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Affirmative Defense

An affirmative defense exonerates a defendant of a criminal charge. Even if the defendant could otherwise be found guilty, a successful affirmative defense results in an acquittal. Among the most familiar affirmative defenses are "insanity" and "self-defense."

Because affirmative defenses require the consideration of facts and arguments beyond those asserted by the prosecution, the defendant generally has to prove the defense. The burden of proof is typically lower than beyond a reasonable doubt. It can either be "clear and convincing evidence" or "preponderance of the evidence".

Several APIS policy topics include information about affirmative defenses. For example, in Furnishing Alcohol to Minors, some States allow an affirmative defense for sellers/licensees when the minor has not been charged with an offense. In these States, an accused seller or licensee can defend by establishing that the minor was not charged. This type of affirmative defense arises out of legal concepts related to "fairness" or equity.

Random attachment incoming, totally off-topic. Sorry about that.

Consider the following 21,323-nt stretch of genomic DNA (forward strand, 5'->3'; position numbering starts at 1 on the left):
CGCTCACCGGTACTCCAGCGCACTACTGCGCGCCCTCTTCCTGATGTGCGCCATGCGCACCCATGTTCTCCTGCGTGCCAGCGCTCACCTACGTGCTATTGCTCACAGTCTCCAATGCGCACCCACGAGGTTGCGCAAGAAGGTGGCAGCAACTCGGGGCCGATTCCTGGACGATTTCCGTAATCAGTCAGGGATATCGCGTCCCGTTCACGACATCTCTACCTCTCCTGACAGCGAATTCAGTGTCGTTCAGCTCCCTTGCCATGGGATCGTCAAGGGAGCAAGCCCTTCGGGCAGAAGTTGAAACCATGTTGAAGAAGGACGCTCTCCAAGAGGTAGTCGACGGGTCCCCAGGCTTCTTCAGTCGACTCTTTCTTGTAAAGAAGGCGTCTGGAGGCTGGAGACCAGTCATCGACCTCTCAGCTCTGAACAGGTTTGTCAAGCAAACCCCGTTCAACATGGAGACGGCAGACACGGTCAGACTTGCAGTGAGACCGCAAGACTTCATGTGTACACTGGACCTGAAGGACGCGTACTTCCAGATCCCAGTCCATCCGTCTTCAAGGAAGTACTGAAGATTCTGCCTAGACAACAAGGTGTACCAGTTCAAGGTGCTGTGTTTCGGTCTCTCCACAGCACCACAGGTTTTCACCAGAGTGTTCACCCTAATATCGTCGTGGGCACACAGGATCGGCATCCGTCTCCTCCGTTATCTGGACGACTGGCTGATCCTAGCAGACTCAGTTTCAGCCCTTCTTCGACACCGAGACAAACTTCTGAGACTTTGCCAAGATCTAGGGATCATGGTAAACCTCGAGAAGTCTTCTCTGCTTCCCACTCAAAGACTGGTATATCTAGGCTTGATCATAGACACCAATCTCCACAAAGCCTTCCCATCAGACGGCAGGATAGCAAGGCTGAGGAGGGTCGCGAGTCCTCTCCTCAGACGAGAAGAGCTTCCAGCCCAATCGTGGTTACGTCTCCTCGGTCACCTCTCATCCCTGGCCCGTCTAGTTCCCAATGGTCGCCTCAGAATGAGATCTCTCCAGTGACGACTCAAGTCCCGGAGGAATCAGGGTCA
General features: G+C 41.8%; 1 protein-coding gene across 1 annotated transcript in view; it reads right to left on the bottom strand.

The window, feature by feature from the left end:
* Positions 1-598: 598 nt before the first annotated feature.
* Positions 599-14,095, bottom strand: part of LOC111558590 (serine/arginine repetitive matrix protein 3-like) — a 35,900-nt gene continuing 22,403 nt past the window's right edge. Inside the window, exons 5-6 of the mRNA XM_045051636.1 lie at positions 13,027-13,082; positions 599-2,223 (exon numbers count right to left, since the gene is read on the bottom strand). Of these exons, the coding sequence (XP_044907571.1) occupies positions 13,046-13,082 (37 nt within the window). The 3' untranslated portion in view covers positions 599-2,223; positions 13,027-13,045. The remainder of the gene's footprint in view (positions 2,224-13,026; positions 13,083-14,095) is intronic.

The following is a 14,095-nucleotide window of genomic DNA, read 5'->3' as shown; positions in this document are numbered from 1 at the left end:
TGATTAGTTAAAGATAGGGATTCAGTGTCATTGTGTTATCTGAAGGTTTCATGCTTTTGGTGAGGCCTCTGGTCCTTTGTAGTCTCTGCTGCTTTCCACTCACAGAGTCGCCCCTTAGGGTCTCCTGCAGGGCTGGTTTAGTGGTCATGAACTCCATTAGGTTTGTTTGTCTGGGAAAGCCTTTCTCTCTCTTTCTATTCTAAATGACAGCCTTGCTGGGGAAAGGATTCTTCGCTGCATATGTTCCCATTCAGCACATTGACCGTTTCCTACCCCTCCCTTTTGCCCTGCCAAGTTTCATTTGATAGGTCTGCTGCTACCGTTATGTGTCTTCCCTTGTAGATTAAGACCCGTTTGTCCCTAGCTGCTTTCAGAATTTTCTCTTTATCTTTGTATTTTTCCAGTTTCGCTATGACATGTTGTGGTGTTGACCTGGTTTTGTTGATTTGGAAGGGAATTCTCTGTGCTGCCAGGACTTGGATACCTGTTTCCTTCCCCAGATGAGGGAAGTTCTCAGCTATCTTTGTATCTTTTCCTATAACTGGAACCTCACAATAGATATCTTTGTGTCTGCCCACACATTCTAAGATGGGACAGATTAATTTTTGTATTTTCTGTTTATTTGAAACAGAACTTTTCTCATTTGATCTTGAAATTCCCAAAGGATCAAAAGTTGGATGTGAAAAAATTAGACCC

A more complex example is provided by the APIS policy topic Hosting Underage Drinking Parties: Criminal Liability.These laws hold individuals (social hosts) criminally responsible for underage drinking events on property they own, lease, or otherwise control. Insome jurisdictions, preventive action by the social host is an affirmative defense. To be acquitted, the defendant must prove that he or she took preventive action. However, in other jurisdictions, absence of preventive action is an element of the crime. In those jurisdictions, the prosecution must prove the social host did not take preventive action. That requirement makes prosecution more difficult.

One other APIS policy topic that includes an affirmative defense is False Identification for Obtaining Alcohol, Some States provide an affirmative defense to retailers who sell alcohol to underage purchasers based on a mistaken assessment of the purchaser's age. Other provisions similar to affirmative defenses affect the sanctions imposed on an offender rather than determination of guilt or innocence. The Beverage Service Training and Related Practices policy topic includes two such provisions. These provisions provide for mitigation of fines for sales to minors or sales to intoxicated persons, and protection against license revocation for sales to minors or sales to intoxicated persons. Statutory language sometimes refers to such provisions as "affirmative defenses." However, they differ from the affirmative defenses discussed earlier in that they do not apply to the evidentiary phase of court proceedings. Rather, they apply only after a judgment against the defendant has been reached.

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